Doing something for the first time can often be nerve-wracking. Bungee-jumping, for example, or going on a date. And making a success of it is even harder, as you venture forth into uncharted territory.
No doubt Sony had similar feelings with the release of the UBP-X800, the company's first 4K Blu-ray player. But it can rest easy; the X800 is a definite success.
So, let’s start with the ‘things a good 4K Blu-ray player should do’ checklist. First up: colour. We feed the X800 a copy of the 4K HDR documentary Planet Earth II, and the vibrancy of the colour immediately hits us.
The azure skyline pops against the white of the snow-capped Himalayas without appearing oversaturated, and the subtle hue differences in the fur of the wild cats are nuanced and natural. So far, so good.
The X800 certainly makes the most of the number of pixels it has to play with, too. As well as being coloured nicely, the mountain cats’ fur is layered and crisp.
You can also make out more detail in the rocky terrain, little cracks or rock fragments that other players don’t pick up.
Planet Earth II features lots of long pans over vast landscapes, and even in the distance you can see the faint indications of slopes and sharp angles even under the blanket of snow.
Pleasingly, it fares well during dark scenes too. We stream a few hours of Charlie Brooker’s Black Mirror on Netflix and, during the episode Playtest, the detail and range of blacks in the grotesque spider-creature’s hair helps make the distinction between hologram and reality all the more blurred.
While the XB800 supports HDR10, it's worth noting that Dolby Vision doesn't feature on its list of supported HDR formats and, speaking to Sony, it's unlikely to in the future.
Granted, this particular flavour of HDR is in its infancy (you can count the number of Dolby Vision 4K Blu-ray discs on one hand) and you still need a compatible 4K TV to reap the benefits, but it's something to bear in mind.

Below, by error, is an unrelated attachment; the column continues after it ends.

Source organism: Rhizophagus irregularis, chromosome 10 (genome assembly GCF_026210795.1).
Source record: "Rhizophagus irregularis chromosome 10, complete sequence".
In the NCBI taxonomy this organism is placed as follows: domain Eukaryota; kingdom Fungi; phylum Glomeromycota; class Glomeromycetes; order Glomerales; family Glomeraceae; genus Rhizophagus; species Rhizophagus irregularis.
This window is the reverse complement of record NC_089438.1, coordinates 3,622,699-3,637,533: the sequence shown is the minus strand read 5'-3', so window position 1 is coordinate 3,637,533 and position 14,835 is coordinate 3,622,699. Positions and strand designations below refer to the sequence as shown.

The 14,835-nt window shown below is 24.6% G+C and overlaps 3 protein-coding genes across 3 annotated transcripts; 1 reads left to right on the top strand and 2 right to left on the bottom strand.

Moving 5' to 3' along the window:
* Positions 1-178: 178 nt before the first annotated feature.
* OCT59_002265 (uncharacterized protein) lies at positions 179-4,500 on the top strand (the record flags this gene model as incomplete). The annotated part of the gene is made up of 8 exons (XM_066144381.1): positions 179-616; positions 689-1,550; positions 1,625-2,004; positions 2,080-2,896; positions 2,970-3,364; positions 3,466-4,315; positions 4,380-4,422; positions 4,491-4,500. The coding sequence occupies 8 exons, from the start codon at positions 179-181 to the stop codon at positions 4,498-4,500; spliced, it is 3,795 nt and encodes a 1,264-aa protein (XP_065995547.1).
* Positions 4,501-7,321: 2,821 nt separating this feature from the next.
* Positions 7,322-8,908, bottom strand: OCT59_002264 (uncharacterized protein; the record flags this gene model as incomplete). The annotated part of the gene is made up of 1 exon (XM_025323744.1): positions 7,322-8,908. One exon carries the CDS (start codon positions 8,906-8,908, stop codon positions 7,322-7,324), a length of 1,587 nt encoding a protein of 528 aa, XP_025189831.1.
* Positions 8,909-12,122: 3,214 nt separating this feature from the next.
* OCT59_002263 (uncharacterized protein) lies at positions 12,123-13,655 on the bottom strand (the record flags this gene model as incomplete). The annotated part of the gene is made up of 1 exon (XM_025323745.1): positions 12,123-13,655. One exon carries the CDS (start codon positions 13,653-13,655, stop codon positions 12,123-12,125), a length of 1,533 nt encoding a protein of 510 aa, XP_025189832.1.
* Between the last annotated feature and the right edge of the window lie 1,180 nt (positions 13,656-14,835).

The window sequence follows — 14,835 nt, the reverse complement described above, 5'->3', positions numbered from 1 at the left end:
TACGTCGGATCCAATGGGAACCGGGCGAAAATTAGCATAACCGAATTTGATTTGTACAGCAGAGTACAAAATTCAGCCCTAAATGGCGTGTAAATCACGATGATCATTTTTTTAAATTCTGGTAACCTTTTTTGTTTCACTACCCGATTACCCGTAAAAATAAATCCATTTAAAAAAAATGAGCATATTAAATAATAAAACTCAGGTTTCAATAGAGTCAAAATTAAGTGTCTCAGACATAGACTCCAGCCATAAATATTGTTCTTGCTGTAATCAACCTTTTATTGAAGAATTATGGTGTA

Moving down a level in terms of resolution, we load a Blu-ray of Guardians of the Galaxy.
There is a good degree of dimensionality to the image, so when Starlord, Gamora and Rocket Raccoon are planning their escape from the Kyln prison ship, with Groot reaching for the battery behind them, the difference between the foreground and background is impressive, due to the sophisticated way the Sony UBP-X800 renders the small details in outlines. You won’t have to worry about the quality of the upscaling with this player.
But when their best-laid plans go south and the superheroes are forced to improvise, the X800 has no trouble moving from stationary planning to a guns-blazing battle.
Star-Lord’s leaps and rolls over tables, Drax’s burly punches, and Rocket’s frantic scrabbling to escape the bullets are all kept smooth and realistic (or as realistic as a film with talking animals and God-like villains can be).
The video quality is matched by crisp audio quality too. We connect up the X800 to a Yamaha RX-A3060 amplifier and our PMC Twenty5.23 speaker set-up, and find a light, insightful character to the player that outshines its main competitor, the Panasonic DMP-UB900.